David Grimes recently retired from the abortion business after 42 years, but he still actively promotes the life-destroying procedure.
The women’s magazine Cosmopolitan profiled him in a new piece that highlights abortionists who began their work before Roe v. Wade.
Grimes started aborting unborn babies while he was in medical school in the early 1970s, according to the article. He said he was studying medicine at the University of North Carolina at Chapel Hill when the state legalized abortion – three years before Roe v. Wade.
But there were restrictions in the state law — you had to have two physicians who sign off their approval for the procedure. It was degrading for a woman to have to go before a panel of physicians to justify what she wants to do. When Roe v. Wade was decided, all the restrictive state laws like North Carolina’s were struck down as unconstitutional. What Roe v. Wade said, essentially, is in the first trimester, you can’t intervene between the doctor and patient.
But Grimes only told the half-truth. In Roe v. Wade, coupled with its companion case Doe v. Bolton, the U.S. Supreme Court justices allowed for abortions on demand for any reason through all nine months of pregnancy – not just the first trimester, as he claimed. Interestingly, the same Cosmo piece that profiled Grimes also highlighted the work of late-term abortionist Curtis Boyd.
Grimes went on to talk about the unsafe, illegal abortions that he witnessed prior to and immediately after the Roe decision. During that time period, Grimes said he treated a number of women who were suffering complications from illegal abortions.
Back in the ’50s and ’60s, every major metropolitan hospital in the U.S. had a septic abortion ward. The most common reason for admission to gynecological services in America was complication of abortion. When I was a doctor at L.A. County hospital in 1986, my predecessors who’d trained there told me the septic abortion ward at that hospital was a 20-bed, U-shaped ward, and they had two private rooms. These private rooms were there so women could be alone with their families as they died from complications of illegal abortions, and those rooms were always full. When the California laws changed in 1967 and abortion became legal in the state, those wards emptied, closed, and were converted to other uses.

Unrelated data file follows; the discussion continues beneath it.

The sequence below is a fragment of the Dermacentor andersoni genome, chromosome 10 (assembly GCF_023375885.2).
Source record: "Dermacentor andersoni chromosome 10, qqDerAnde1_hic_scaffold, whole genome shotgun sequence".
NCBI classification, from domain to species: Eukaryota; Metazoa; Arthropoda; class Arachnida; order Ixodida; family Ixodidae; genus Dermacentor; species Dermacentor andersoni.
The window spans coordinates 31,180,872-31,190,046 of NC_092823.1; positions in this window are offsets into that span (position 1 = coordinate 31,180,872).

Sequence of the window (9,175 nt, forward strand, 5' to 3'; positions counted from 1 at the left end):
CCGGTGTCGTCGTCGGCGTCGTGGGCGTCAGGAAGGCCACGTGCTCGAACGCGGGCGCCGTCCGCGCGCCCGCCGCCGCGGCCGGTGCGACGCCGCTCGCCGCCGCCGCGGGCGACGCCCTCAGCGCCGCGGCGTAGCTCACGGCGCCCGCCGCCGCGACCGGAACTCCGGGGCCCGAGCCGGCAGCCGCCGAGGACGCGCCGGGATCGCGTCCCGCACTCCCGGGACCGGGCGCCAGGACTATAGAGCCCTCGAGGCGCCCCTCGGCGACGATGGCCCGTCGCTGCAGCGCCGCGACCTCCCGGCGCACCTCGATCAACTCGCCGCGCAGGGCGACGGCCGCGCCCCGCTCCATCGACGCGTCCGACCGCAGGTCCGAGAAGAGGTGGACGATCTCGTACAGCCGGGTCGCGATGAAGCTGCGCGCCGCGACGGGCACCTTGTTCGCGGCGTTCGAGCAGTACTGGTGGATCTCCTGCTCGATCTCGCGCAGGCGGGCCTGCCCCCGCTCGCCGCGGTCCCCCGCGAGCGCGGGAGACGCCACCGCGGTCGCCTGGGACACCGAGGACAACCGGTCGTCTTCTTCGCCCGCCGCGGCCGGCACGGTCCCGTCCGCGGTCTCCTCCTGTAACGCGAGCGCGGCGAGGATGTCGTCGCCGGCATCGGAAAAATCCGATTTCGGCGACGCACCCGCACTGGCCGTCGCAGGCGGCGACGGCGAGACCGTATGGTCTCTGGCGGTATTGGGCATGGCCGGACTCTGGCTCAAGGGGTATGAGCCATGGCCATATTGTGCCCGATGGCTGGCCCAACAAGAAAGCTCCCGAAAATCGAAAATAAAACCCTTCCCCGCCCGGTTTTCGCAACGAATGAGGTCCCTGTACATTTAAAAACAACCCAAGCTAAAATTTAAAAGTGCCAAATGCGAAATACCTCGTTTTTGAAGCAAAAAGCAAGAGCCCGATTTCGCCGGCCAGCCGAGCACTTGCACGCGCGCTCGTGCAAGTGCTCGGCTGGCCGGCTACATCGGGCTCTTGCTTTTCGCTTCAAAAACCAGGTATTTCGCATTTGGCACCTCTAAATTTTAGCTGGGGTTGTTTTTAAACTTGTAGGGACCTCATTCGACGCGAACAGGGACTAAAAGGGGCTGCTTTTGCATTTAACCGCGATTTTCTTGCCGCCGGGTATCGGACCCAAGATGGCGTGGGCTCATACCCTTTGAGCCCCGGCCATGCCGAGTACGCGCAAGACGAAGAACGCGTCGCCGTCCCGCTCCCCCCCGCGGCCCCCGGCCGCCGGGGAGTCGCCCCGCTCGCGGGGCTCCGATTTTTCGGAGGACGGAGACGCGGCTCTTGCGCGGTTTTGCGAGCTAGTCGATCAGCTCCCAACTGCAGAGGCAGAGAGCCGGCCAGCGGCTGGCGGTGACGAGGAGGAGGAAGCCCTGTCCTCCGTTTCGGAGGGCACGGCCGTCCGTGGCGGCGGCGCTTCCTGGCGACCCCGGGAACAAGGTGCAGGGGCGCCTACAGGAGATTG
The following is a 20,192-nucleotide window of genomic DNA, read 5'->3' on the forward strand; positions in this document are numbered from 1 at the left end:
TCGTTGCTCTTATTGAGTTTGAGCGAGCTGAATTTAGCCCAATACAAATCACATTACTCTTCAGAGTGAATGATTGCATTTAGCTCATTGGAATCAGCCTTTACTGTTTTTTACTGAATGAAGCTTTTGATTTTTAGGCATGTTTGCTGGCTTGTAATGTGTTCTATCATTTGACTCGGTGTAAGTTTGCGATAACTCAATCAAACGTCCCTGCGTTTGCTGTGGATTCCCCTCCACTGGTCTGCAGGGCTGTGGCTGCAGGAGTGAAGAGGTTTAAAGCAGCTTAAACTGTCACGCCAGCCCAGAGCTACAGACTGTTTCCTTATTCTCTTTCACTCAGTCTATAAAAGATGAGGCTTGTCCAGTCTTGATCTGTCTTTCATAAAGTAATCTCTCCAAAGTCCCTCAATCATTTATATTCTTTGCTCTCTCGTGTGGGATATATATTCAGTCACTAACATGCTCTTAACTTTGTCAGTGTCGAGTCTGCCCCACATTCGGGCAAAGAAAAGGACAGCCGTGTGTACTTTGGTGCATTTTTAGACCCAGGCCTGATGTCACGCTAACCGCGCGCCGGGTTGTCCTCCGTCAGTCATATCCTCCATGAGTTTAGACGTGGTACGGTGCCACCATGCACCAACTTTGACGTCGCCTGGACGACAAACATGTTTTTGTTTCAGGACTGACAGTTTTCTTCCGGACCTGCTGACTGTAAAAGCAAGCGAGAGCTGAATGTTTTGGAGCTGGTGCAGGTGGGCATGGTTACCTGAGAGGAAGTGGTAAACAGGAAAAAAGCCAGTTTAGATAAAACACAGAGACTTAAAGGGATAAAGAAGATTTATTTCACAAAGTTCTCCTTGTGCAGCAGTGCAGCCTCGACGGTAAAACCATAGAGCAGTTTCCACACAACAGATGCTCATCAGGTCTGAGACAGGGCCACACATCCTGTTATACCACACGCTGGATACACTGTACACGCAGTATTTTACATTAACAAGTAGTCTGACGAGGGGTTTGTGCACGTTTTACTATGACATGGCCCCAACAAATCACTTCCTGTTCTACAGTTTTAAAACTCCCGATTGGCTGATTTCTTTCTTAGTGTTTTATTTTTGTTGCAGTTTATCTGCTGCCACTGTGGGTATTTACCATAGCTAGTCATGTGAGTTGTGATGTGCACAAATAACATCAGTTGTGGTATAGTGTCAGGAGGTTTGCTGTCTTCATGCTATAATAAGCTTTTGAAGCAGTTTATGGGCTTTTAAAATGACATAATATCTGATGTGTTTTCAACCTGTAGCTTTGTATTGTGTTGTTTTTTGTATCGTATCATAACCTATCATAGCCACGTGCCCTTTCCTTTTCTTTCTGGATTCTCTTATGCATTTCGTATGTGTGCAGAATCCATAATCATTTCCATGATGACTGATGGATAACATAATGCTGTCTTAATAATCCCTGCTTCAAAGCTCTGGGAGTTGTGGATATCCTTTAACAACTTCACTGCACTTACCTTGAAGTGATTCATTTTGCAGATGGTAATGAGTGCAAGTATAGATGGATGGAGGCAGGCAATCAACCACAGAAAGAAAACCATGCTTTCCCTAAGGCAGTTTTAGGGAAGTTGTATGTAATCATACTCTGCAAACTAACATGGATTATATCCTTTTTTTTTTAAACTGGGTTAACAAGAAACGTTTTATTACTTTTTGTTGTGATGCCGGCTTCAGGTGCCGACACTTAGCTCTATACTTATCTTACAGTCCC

“It was horrible carnage — and every one of those deaths was preventable,” he added. “These women weren’t dying of exotic diseases. They were dying of simple things like hemorrhage and infection, and any third-year medical student with adequate equipment could’ve easily handled it.”
Of course, when Grimes said every death was preventable, he meant only women, not their unborn babies.
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“But the reason those women were dying is because the country had not yet made the decision that these women’s lives are worth saving. It’s just one of the ugly manifestations of misogyny, and it needs to be understood as such. It was a profound disdain of women and their autonomy,” he continued.
Grimes said he respects women to make their own decisions about abortion. He implied that he wants to save women’s lives by protecting them from dangerous, back alley abortions. But his actions show a very different picture.
Grimes is one of abortion activists’ go-to “experts” who denies basically any research that shows how abortions can increase risks to women’s health.
When Canadian filmmaker Punam Kumar Gill recently decided to investigated whether the link between abortion and breast cancer was real or just something made up by pro-lifers, her documentary crew interviewed Grimes.
“The jury is in,” Grimes said in Gill’s documentary “HUSH.” “What we now know is that there are no long-term consequences from abortion, and that includes psychological effects as well.”
But Gill, who, like Grimes, believes abortion should be legal, continued with her research and came to the conclusion that Grimes is wrong. She found a number of studies showing that abortions do put women at greater risk of breast cancer, future preterm birth, psychological problems and more. Gill’s film concluded that at the very least, there is not enough research to confirm what Grimes said, and there is research showing the opposite to be true. She argued that women should be fully informed about possible risks before having an abortion.
Grimes does not support measures that protect women either. He publicly opposed abortion facility regulations that were written specifically to protect women from modern-day, “back alley”-type abortionists like Kermit Gosnell and Steven Brigham. Rather than support these protective measures, Grimes described them as “sinister” in a 2014 interview with ThinkProgress.
Unlike Grimes, pro-lifers want to save both lives from abortion – unborn babies and women. We believe that women deserve to be fully informed about the possible risks of abortion and the life of their child in the womb. And we do not want either a woman or her unborn child to die a horrible, unnecessary death.